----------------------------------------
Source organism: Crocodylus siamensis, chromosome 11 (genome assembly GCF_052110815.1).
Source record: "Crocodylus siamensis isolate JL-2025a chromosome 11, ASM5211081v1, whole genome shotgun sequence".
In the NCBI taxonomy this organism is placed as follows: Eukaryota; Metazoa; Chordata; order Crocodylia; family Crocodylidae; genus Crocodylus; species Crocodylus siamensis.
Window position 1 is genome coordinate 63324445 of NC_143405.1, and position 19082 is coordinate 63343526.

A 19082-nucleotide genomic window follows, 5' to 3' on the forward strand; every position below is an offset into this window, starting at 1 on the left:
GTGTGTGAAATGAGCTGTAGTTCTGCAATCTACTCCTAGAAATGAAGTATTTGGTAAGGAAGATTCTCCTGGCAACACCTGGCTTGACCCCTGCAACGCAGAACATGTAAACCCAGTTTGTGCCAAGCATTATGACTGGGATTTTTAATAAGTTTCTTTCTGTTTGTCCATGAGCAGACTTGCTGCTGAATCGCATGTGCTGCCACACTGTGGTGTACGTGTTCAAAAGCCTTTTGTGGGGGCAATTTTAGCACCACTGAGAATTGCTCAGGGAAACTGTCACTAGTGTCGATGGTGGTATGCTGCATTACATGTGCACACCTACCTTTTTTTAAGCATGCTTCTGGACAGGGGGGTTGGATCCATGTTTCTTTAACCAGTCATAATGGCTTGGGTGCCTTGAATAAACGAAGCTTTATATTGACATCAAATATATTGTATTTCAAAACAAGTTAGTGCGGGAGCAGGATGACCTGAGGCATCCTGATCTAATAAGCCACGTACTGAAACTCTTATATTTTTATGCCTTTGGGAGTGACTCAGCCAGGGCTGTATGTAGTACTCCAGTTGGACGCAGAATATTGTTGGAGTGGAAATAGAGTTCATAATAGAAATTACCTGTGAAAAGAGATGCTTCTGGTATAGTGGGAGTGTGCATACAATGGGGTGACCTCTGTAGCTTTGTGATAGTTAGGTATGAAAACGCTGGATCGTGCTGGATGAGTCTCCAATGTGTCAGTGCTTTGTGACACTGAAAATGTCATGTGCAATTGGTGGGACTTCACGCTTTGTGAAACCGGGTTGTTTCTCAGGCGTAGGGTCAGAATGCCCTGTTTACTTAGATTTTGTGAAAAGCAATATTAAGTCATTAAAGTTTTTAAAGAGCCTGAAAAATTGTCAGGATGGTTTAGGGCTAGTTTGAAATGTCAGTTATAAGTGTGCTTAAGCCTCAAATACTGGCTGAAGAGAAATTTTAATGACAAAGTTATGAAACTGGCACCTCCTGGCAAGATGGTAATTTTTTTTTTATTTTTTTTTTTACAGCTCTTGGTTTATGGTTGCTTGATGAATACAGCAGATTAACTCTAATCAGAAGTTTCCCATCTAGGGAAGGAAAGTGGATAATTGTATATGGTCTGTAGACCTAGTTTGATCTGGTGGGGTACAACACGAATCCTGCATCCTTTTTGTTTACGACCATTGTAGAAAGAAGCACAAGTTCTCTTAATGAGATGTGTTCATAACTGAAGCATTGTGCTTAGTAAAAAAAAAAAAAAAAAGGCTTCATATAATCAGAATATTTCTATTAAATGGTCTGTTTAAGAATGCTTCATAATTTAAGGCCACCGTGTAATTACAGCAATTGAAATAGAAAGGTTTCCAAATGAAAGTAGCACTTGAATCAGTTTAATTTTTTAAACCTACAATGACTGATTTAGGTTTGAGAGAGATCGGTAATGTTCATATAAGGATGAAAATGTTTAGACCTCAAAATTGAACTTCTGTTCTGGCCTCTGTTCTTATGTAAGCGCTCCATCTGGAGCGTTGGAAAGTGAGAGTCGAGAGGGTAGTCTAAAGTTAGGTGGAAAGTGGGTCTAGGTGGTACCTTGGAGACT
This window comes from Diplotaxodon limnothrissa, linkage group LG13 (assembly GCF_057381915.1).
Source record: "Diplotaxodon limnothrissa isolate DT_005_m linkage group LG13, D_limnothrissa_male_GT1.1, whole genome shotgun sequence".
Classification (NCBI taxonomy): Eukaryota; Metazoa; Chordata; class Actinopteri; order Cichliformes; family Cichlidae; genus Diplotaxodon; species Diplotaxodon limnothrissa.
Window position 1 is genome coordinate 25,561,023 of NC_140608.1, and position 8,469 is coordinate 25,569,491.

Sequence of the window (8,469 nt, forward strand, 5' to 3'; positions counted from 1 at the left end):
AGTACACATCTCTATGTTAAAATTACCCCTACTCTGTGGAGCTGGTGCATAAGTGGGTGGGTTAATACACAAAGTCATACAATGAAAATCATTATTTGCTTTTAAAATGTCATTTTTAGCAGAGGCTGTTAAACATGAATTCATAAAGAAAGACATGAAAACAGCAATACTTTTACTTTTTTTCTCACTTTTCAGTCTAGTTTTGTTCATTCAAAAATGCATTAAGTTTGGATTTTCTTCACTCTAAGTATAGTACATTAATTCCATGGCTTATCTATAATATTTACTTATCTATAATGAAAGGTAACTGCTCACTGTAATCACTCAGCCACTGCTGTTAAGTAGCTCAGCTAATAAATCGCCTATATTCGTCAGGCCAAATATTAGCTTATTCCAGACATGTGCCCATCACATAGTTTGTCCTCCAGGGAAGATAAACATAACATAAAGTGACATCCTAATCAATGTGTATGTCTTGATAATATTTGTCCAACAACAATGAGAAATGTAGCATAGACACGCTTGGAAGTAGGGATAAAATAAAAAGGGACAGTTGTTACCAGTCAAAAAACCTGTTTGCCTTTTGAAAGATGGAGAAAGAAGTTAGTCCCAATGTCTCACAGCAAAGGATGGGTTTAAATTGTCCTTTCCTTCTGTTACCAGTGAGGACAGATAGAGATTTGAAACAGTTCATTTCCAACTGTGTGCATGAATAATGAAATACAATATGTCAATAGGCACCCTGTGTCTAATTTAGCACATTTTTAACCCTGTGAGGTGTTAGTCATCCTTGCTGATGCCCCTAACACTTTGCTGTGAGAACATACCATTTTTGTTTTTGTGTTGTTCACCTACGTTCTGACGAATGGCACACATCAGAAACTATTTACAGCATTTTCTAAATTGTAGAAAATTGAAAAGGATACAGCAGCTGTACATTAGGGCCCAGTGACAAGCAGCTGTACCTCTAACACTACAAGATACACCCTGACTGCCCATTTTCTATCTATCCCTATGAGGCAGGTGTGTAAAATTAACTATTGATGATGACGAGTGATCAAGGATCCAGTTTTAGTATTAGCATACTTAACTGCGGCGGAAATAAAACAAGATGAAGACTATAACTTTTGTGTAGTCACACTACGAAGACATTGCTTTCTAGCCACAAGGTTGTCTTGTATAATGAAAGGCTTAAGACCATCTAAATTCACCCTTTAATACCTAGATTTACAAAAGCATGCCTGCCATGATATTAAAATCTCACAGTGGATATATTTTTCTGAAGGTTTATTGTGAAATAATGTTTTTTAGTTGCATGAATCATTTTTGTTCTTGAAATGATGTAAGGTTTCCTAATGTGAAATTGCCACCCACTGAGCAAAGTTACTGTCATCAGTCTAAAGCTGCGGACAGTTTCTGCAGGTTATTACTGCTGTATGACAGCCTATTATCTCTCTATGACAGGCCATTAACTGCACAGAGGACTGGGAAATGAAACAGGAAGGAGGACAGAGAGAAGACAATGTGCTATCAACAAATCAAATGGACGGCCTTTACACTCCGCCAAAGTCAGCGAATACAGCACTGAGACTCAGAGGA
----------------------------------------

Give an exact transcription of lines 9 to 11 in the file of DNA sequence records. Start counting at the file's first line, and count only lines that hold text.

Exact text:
Classification (NCBI taxonomy): Eukaryota; Metazoa; Chordata; class Actinopteri; order Cichliformes; family Cichlidae; genus Diplotaxodon; species Diplotaxodon limnothrissa.
Window position 1 is genome coordinate 25,561,023 of NC_140608.1, and position 8,469 is coordinate 25,569,491.

Sequence of the window (8,469 nt, forward strand, 5' to 3'; positions counted from 1 at the left end):